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How the rise of the ‘citizen developer’ is driving an internal app revolution

By Stephen McNulty, Managing Director, Asia Pacific and Japan, Progress

Citizen developers have been changing the application development game for several years now with an ever growing community. This tune is being sung all across the globe and is not a new revelation. What is interesting here is the emphasis on the importance of application development within organisations and how these end-user developers are empowered for quick development to meet this demand for applications.

A recent survey of senior IT leaders, conducted by Samsung, confirmed 90% of companies are hanging their hats on internal applications to improve access to business critical data that will help inform key decisions or simply speed up business practices. From simple, bespoke corporate productivity applications that compile data from siloed spreadsheets so that it’s easier to analyse, to more complex apps for data analysis, internal apps of all sorts will become prevalent in the next five years.

The emphasis on bespoke internal applications will create a step-change in the way apps are developed. As businesses move away from packaged applications to tailored apps for unique departmental requirements, CIOs will need to rethink how to strategically plan, deliver, manage and control this new element of the application portfolio and its architecture.

An opportunity exists for the CIO to marry the right type of ‘citizen developer’ within their organisation with a centralised technology platform, effectively empowering the business to support the IT team in building quality internal apps, fast and without risk.

Tackling the need for speed and the developer skills shortage

The need to develop internal apps quickly to meet demand and stay ahead of the curve is paramount in today’s competitive market place. Additionally, developers may be called on to satisfy the need to modernise existing applications by turning them into mobile apps that integrate with core mission critical apps.

Yet, traditional methods of development can be both timely and costly, plus the appetite for apps can be rapidly influenced by a range of market forces, including competitor apps and new platform and device releases. This can often mean that by the time an app is ready for publication, the business need or industry landscape may have changed. The answer is a blended approach to application development that includes a mix of rapid and more traditional methods. This will ensure that development teams keep up with ever changing demand and requirements.

The greater challenge lies in managing the speedy delivery of internal apps, while development teams juggle a tonne of other app priorities in relation to their organisations’ core IT systems. These include regular modernisation updates plus the urgent demand for mobile and cloud integration. Pressure on developer time and resource is only likely to worsen.

According to Evans Data, the worldwide developer populations is set to top 25 million by 2020 with the strongest growth in Asia Pacific. And yet, we are seeing demand outstripping supply – a clear indication of the need for the evolution we’re witnessing.

The right type of citizen developer

Many high-performing businesses are seizing on the ‘Citizen Developer’ trend to spur innovation at the front end and effectively widen the development team resource pool. Coined by Gartner, the term relates to users who create new business apps for consumption by others using development and runtime environments, but who do not have traditional developer training or in-depth knowledge of coding.  Today, end users can build departmental, enterprise and even public applications using shared services, rapid application development tools, cloud computing services or platforms as a service (PaaS).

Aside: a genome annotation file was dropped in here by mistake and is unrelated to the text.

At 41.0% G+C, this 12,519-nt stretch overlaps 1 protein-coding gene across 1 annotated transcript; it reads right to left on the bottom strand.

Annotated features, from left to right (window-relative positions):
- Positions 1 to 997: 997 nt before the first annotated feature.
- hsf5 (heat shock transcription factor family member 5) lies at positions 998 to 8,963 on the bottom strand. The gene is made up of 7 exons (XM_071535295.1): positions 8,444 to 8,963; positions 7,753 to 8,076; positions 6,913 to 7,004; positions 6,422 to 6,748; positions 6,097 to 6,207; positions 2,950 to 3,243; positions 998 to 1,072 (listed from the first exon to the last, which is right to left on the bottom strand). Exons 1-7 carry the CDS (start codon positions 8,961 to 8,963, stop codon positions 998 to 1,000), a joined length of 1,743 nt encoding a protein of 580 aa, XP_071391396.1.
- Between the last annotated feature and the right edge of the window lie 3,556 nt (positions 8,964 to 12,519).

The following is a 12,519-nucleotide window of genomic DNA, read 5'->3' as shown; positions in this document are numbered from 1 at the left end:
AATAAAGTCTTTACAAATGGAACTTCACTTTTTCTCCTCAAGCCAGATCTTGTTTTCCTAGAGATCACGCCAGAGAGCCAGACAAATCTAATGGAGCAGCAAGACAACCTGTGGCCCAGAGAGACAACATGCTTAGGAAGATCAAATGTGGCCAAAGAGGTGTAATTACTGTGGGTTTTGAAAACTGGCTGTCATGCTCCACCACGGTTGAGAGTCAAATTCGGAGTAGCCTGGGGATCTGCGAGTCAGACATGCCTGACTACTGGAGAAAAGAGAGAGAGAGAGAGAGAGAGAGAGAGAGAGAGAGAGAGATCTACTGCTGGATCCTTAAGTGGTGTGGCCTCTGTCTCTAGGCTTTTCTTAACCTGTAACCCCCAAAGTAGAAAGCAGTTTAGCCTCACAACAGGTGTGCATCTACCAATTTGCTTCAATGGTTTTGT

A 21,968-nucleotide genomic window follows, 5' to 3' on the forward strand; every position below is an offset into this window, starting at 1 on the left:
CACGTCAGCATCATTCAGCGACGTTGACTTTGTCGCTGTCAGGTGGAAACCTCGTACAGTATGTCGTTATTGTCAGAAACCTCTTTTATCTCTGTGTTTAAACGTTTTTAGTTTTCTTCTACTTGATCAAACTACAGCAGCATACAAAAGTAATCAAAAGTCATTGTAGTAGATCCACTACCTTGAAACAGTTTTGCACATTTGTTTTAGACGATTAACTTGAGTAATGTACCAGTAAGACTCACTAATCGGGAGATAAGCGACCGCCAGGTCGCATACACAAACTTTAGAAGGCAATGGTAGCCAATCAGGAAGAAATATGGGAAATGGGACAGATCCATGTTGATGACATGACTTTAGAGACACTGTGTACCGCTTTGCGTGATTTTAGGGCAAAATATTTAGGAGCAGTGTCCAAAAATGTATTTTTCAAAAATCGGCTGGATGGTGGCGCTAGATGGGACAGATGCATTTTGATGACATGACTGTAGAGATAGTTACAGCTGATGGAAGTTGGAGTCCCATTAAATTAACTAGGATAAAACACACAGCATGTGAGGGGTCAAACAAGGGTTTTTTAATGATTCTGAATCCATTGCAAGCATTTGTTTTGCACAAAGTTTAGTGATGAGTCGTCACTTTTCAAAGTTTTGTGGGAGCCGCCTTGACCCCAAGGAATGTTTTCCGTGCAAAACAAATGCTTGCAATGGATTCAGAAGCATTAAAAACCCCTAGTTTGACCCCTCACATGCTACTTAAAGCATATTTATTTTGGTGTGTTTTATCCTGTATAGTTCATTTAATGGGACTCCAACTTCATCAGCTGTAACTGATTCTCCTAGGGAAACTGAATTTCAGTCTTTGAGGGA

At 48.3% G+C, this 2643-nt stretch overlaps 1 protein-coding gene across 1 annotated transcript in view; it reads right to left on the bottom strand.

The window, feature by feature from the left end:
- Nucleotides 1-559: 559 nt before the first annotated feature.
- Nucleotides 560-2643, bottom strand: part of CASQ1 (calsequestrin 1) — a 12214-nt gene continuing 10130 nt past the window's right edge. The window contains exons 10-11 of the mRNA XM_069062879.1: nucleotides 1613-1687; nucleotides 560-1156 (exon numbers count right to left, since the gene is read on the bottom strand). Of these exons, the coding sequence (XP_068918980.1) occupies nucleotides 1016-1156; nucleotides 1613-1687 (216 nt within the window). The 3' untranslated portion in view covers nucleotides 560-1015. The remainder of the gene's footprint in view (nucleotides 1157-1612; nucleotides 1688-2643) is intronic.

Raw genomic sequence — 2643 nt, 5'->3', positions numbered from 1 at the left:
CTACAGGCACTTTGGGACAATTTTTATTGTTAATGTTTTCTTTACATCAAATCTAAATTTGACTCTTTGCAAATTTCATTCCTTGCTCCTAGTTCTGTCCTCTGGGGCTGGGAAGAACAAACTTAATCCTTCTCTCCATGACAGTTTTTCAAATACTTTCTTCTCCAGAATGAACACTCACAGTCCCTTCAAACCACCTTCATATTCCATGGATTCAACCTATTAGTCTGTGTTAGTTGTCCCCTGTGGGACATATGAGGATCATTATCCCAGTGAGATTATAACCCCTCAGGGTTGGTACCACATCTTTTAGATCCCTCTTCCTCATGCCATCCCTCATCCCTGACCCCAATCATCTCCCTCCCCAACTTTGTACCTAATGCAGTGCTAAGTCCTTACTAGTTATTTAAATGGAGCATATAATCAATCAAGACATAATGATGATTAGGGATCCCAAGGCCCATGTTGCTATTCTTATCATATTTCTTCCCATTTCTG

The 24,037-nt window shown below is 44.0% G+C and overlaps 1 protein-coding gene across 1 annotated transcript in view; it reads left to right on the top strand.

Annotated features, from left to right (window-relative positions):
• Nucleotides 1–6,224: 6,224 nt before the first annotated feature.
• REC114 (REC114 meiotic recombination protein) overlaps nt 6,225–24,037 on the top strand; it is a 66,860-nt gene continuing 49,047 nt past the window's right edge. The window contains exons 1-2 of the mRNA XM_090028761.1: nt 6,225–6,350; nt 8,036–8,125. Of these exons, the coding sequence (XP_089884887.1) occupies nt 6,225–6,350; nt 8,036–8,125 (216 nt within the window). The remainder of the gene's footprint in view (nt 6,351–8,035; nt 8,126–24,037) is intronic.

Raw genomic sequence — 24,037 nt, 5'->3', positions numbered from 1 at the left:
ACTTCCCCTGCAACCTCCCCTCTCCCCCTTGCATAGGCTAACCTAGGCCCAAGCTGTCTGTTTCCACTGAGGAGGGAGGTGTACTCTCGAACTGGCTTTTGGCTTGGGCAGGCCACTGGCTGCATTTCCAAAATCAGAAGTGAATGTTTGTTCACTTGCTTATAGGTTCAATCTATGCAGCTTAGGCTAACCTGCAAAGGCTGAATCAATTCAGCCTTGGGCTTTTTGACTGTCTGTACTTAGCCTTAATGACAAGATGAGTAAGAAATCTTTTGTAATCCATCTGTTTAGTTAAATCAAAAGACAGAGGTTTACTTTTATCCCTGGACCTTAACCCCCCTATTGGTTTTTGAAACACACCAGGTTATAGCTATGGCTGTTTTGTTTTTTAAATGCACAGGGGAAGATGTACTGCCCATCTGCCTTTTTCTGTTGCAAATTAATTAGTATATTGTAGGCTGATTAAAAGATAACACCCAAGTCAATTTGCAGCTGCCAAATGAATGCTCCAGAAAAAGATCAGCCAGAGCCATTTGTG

Smart organisations are empowering their business analysts to fulfil this role. Responsible for analysing an organisation or business domain, documenting its business processes or systems and assessing the business model and its integration with technology, simple Rapid Application Development (RAD) is a logical extension of the business analyst’s job.

Interestingly, a recent study by McKinsey on software development performance revealed that the top-quartile companies benefited from a 70 percent shorter time to market for new software products and features, and were three times more productive in doing so as compared to companies in the bottom quartile.

Using the RAD tools, business analysts have the ability to build quick productivity-based apps that solve business problems, where typically 80% of the code is developed through drag and drop options negating the need for in-depth development skills. Point-and-click wizards walk business users through the definition of the application’s data model, objects, workflows and more. The right RAD tools also feature templates that enable users to customise their apps by using standard APIs and JavaScript to tailor to each unique requirement.

To achieve rapid application development at scale, the important thing is to ensure business users and developers alike work from one centralised application development platform – one that is ease to use, easy to deploy and accessible anytime, anywhere. This ensures the CIO office retains control of all development projects and that the core development team can manage the data and back-end integration needed to put newly created apps into production.

With a technology platform sanctioned by corporate IT, the CIO is able to empower the business to deliver internal apps without risk. In doing so, the business will be better equipped to use its resource, including citizen developers, to meet changing market and business requirements for apps.




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